In the heat of the summer, Dallas residents tend to live more casually, seeking out pools and water parks for outdoor activities and wishing for cooling shade and easy landscaping. A shady spot in the yard is always welcome, and pretty flowers add to everyone’s enjoyment. With a little knowledge and some savvy planning, local gardeners can develop lush landscape techniques and exert minimal effort to keep greenery thriving while minimizing water consumption. After all, who wants to do yard work when sitting with a cool lemonade is an alternative?

The Heat Doesn’t Last Forever

North Texas seasons, while sometimes hard to delineate, do exist. Summer annuals that tolerate heat and sun do not always winter well in the Zone 7-8 cold that characterizes this area. Dallas-Fort Worth is on the border as far as horticultural zones go. Sometimes planting is based more on luck than science, soils tend to vary from one neighborhood to the next, and rain is always uncertain. But once plants are established, the ongoing care tends to be minimal.

In a new home, the first thought might be for trees. Older neighborhoods with their green canopies feel cooler in the Texas heat. When planting new trees, however, most experts recommend passing on the fastest growing species because they are more prone to pests and disease. They recommend six- to nine-foot trees, which are hardier and recover quickly from transplant stress. These adapt quickly to a new location and should be well-established after a season or two. Good choices that do well in this area are oak, elm, cedar, and maple trees, as well as cypress, juniper, and holly. Crepe myrtles, which bear figs and flowers ranging from white to deep garnet, are also a good choice.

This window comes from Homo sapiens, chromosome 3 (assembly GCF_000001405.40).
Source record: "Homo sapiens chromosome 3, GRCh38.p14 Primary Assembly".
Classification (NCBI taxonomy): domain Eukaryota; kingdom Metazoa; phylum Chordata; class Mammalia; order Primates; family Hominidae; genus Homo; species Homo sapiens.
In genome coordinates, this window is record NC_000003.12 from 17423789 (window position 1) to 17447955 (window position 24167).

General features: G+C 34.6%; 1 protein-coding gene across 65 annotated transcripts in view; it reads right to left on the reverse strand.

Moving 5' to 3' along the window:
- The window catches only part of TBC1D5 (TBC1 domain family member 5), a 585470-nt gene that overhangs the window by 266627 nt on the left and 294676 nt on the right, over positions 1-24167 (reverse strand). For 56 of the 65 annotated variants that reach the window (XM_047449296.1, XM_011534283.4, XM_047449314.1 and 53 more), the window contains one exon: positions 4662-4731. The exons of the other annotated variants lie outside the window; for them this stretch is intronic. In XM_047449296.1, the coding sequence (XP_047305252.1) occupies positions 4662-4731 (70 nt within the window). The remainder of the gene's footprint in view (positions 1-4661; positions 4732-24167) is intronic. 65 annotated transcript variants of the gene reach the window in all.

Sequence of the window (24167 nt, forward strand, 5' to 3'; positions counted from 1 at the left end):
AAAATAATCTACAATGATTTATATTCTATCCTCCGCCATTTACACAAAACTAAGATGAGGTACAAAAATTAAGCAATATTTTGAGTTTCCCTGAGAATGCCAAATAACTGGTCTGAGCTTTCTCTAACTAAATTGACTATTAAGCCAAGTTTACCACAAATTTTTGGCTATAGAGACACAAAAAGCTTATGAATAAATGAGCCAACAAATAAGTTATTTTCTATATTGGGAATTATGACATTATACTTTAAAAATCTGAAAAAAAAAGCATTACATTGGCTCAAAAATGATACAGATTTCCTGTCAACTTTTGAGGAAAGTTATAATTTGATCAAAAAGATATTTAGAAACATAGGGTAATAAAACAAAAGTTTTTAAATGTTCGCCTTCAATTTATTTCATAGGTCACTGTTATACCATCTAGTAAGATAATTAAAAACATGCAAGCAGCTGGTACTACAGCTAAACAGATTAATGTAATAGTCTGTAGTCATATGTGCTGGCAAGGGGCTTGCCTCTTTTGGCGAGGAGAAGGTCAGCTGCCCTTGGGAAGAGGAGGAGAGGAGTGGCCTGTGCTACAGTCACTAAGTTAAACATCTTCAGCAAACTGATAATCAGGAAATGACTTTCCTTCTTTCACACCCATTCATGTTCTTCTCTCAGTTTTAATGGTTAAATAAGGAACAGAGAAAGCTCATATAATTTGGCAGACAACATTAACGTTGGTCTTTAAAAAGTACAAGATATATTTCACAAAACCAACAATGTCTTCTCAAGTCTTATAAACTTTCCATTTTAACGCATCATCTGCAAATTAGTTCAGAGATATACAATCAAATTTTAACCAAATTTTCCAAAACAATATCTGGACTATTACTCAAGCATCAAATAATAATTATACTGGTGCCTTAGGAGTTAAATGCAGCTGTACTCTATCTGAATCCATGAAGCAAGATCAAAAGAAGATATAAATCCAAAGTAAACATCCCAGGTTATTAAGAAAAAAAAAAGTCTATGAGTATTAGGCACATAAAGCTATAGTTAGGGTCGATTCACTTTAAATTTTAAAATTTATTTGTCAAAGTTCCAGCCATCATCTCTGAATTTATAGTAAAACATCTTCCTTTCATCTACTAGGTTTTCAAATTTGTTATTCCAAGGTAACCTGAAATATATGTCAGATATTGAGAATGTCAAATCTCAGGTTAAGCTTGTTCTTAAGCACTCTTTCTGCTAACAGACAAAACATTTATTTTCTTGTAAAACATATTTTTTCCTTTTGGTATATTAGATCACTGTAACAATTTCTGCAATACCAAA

It’s a Varied Area

When planning landscape techniques, area residents must consider soil conditions, seasonal hardiness, and water requirements. With periodic water restrictions in force, conservation is not only smart, it is sometimes required.

Several varieties of shrubs, flowering plants, and evergreens will transition from summer to winter. Hardy nandina is universally favored for its colorful display, its size options, and its drought tolerance. For the most part, however, the flowers that are so beautiful in gardens during the summer sun and heat will not survive the winter. For this reason, container gardening has become a popular method of providing color and variety year round.

A horticulturist at Ruibal’s near the Farmers Market in Downtown Dallas notes that numerous plants will tolerate the heat; many, however, require shade or partial sun. There are a few that thrive in full sun, offer a showy display, and don’t even drink too much! One such specimen is a perennial hibiscus with one-day blooms almost the size of dinner plates. It will grow to be six feet tall in about three years. But “in the winter,” the horticulturist advises, “plant pansies.”

Native Species Are Good Choices

Native species tend to be colorful flowers on trailing vines, much like wildflowers and waving grasses that are reminiscent of the Texas prairie. Most require watering every third day. There are colorful coleuses that thrive in the heat, but don’t like sun. Plant them under a shady tree to add dimension to the garden. Yellow-flowering lantana is a stalwart plant that attracts butterflies, grows in almost all soil conditions, and requires little care.

There is a multitude of options. One of the best for the summer months may be just sitting on a bench watching your garden grow.